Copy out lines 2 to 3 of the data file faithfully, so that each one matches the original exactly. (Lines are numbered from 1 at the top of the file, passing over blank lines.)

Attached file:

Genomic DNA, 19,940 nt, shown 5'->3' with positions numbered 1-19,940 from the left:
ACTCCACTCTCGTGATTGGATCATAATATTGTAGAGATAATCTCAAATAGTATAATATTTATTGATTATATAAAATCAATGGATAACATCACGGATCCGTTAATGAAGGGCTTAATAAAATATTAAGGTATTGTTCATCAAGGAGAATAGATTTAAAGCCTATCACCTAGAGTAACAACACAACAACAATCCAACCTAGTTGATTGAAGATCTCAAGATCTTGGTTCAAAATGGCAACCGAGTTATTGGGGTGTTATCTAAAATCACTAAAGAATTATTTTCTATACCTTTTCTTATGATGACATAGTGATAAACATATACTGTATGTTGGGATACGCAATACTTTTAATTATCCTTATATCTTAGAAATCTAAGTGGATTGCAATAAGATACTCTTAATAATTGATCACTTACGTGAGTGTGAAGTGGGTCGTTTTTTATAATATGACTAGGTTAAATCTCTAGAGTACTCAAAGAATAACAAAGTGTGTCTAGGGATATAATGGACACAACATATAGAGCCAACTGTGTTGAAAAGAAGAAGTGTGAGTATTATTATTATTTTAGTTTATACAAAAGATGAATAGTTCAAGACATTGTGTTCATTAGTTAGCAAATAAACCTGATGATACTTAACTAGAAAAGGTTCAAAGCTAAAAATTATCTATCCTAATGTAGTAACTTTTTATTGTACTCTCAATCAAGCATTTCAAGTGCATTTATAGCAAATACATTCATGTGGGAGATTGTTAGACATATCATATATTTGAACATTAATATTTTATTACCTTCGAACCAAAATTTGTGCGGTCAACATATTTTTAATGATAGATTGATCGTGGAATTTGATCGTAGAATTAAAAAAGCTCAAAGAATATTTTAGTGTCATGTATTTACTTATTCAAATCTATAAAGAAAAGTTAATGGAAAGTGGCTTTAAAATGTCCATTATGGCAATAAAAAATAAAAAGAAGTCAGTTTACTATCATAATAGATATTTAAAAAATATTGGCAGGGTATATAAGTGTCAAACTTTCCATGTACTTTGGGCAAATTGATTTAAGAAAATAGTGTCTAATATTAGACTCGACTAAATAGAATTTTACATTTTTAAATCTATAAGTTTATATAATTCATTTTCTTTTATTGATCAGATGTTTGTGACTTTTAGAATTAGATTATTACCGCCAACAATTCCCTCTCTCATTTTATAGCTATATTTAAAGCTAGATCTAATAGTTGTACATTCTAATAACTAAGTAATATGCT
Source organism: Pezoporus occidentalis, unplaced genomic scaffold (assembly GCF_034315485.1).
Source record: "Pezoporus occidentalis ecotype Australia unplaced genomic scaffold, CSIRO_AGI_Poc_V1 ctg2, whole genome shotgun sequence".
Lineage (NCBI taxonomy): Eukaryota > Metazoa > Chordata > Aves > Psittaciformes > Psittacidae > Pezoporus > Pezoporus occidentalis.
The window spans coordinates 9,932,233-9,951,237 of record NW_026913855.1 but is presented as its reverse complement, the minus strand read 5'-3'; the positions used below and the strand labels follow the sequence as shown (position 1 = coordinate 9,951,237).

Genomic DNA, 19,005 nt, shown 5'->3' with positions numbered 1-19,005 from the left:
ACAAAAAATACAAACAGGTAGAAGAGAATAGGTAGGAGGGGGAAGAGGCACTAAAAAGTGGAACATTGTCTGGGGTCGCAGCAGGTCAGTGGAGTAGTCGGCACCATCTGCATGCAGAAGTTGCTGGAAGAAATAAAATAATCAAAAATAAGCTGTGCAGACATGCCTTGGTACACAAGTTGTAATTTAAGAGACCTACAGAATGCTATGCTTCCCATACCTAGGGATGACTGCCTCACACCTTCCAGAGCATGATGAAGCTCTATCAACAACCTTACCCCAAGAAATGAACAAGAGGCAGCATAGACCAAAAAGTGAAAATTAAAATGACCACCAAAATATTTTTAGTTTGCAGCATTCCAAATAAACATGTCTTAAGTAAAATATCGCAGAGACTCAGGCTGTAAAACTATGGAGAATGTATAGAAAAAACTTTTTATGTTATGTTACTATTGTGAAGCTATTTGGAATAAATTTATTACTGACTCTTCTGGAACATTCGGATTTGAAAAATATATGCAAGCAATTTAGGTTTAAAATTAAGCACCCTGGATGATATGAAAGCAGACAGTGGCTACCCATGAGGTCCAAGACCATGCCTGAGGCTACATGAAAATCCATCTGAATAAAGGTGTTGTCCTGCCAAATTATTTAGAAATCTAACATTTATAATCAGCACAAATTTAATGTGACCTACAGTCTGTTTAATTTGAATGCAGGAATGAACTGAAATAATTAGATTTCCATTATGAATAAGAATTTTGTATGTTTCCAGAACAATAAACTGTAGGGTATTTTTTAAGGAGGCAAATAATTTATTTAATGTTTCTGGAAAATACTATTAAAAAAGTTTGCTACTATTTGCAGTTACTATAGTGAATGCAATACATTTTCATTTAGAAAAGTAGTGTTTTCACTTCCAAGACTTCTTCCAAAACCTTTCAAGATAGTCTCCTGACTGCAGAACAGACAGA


ACTCCACTCTCGTGATTGGATCATAATATTGTAGAGATAATCTCAAATAGTATAATATTTATTGATTATATAAAATCAATGGATAACATCACGGATCCGTTAATGAAGGGCTTAATAAAATATTAAGGTATTGTTCATCAAGGAGAATAGATTTAAAGCCTATCACCTAGAGTAACAACACAACAACAATCCAACCTAGTTGATTGAAGATCTCAAGATCTTGGTTCAAAATGGCAACCGAGTTATTGGGGTGTTATCTAAAATCACTAAAGAATTATTTTCTATACCTTTTCTTATGATGACATAGTGATAAACATATACTGTATGTTGGGATACGCAATACTTTTAATTATCCTTATATCTTAGAAATCTAAGTGGATTGCAATAAGATACTCTTAATAATTGATCACTTACGTGAGTGTGAAGTGGGTCGTTTTTTATAATATGACTAGGTTAAATCTCTAGAGTACTCAAAGAATAACAAAGTGTGTCTAGGGATATAATGGACACAACATATAGAGCCAACTGTGTTGAAAAGAAGAAGTGTGAGTATTATTATTATTTTAGTTTATACAAAAGATGAATAGTTCAAGACATTGTGTTCATTAGTTAGCAAATAAACCTGATGATACTTAACTAGAAAAGGTTCAAAGCTAAAAATTATCTATCCTAATGTAGTAACTTTTTATTGTACTCTCAATCAAGCATTTCAAGTGCATTTATAGCAAATACATTCATGTGGGAGATTGTTAGACATATCATATATTTGAACATTAATATTTTATTACCTTCGAACCAAAATTTGTGCGGTCAACATATTTTTAATGATAGATTGATCGTGGAATTTGATCGTAGAATTAAAAAAGCTCAAAGAATATTTTAGTGTCATGTATTTACTTATTCAAATCTATAAAGAAAAGTTAATGGAAAGTGGCTTTAAAATGTCCATTATGGCAATAAAAAATAAAAAGAAGTCAGTTTACTATCATAATAGATATTTAAAAAATATTGGCAGGGTATATAAGTGTCAAACTTTCCATGTACTTTGGGCAAATTGATTTAAGAAAATAGTGTCTAATATTAGACTCGACTAAATAGAATTTTACATTTTTAAATCTATAAGTTTATATAATTCATTTTCTTTTATTGATCAGATGTTTGTGACTTTTAGAATTAGATTATTACCGCCAACAATTCCCTCTCTCATTTTATAGCTATATTTAAAGCTAGATCTAATAGTTGTACATTCTAATAACTAAGTAATATGCT
Source organism: Pezoporus occidentalis, unplaced genomic scaffold (assembly GCF_034315485.1).